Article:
Tuberville Reprimanded By Big 12

Big 12 Conference sends its message to Texas Tech head coach Tommy Tuberville.

The Big 12 Conference decided to publicly reprimand Texas Tech head coach Tommy Tuberville for his comments made on a radio show Tuesday.

"Tommy Tuberville's comments were unfortunate, and contrary to the very strong feelings of unity expressed publicly and privately by the Big 12 Board of Directors and athletic directors," said Big 12 Commissioner Dan Beebe in a statement on the conference's website. "Coach Tuberville has admitted that his comments do not reflect his true feelings of respect for the Conference, its leadership, and his excitement about its future and has apologized to the Conference and its members. In deciding to reprimand Coach Tuberville, I took into account that this is a first-time offense and that he has committed to adhere to the rules and contribute to strengthen the Conference. If not for these factors, a more significant penalty would be assessed, and will be if there are any future violations."

Yes, this is nothing more than a giant slap on the wrist to a coach who was doing nothing more than simply speaking his mind and voicing his opinion, much like many other Red Raiders have in the last two weeks since the new 10-team University of Texas-Oklahoma Conference — sorry — I meant the 10-team Big 12 Conference was settled. It's a slippery slope when you talk about those above you.

For those of you who missed the interview or the dozens of articles and blogs written since then (See "The Week That Was"), here is the snippet the Big 12 must have been referring to as "a violation of the Big 12 Conference's Principles and Standards of Sportsmanship, prohibiting public criticism of members."

"Being here for six months, I've just kind of noticed there's just not a lot of camaraderie in this league like you have in the SEC," Tuberville said. "… It starts with the commissioner. And I think [SEC commissioner] Mike Slive has done a good job. [Former SEC commissioner] Roy Kramer did a good job of building a base where everybody was on the same page. And that just has not happened here in the Big 12. It's just a matter of time, to be honest with you, unless they get everybody on the same page."

Public criticism of its members? I didn't see that in this text, or the next. Tuberville simply said that based on his experience in the SEC and his short time with those from the Big 12, he sees a difference in how the members are united, or really in my mind, a lack of unification. Many see that the "Super Conference" scenario is more than likely to happen in the near future, making it hard for a 10-team conference to survive, especially given the TV revenue sharing in the Big 12 compared to the Big Ten and SEC.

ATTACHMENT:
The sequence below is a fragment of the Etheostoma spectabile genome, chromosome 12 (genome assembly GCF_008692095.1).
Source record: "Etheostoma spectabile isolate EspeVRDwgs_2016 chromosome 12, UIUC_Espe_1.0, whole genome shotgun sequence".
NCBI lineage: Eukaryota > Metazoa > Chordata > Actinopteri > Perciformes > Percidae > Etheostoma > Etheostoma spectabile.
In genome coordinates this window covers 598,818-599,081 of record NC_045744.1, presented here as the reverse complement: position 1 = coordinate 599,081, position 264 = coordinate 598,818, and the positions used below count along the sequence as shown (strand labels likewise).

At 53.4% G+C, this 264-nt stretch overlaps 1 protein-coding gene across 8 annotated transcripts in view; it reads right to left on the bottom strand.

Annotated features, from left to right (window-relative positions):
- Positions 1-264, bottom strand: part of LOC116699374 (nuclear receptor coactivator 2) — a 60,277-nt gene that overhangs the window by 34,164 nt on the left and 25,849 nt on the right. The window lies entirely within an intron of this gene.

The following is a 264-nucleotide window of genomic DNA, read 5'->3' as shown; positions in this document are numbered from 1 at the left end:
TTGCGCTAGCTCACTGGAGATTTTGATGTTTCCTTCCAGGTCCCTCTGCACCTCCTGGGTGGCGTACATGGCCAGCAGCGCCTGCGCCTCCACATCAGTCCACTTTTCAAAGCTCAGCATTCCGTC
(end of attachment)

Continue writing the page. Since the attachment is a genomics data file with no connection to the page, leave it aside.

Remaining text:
"I don't think this conference will last long because there is too much disparity between all the teams," Tuberville said of the new Big 12. "In the SEC, for instance, Vanderbilt makes as much money in the television contract as Florida. Everybody is good with it. Everybody is on the same page. Everyone gets the same votes."

But there are plenty of reasons to think Tuberville should be playing on the same side as the conference and fighting for the Big 12's survival, not criticizing it. He has not coached a game in the conference yet, and there are many who think the Big 12 will be a solid conference for the next couple of years. Because let's face it, a team can still punch a ticket to the national championship by running through this conference undefeated. That's something you sometimes can't put a dollar sign on.

Now, any plans on getting further comment from the Big 12, forget about it. This situation typically calls for the "We consider this a past issue and we are moving forward" answer. And to some degree, that's the way it needs to be with kickoff just around the corner. Settle everything on the field, keep recruiting harder and getting better, and maybe Tech will be the big gorilla one day.

Travis Cram is the Managing Editor for RaiderPower.com. Follow his daily updates and news on Twitter.


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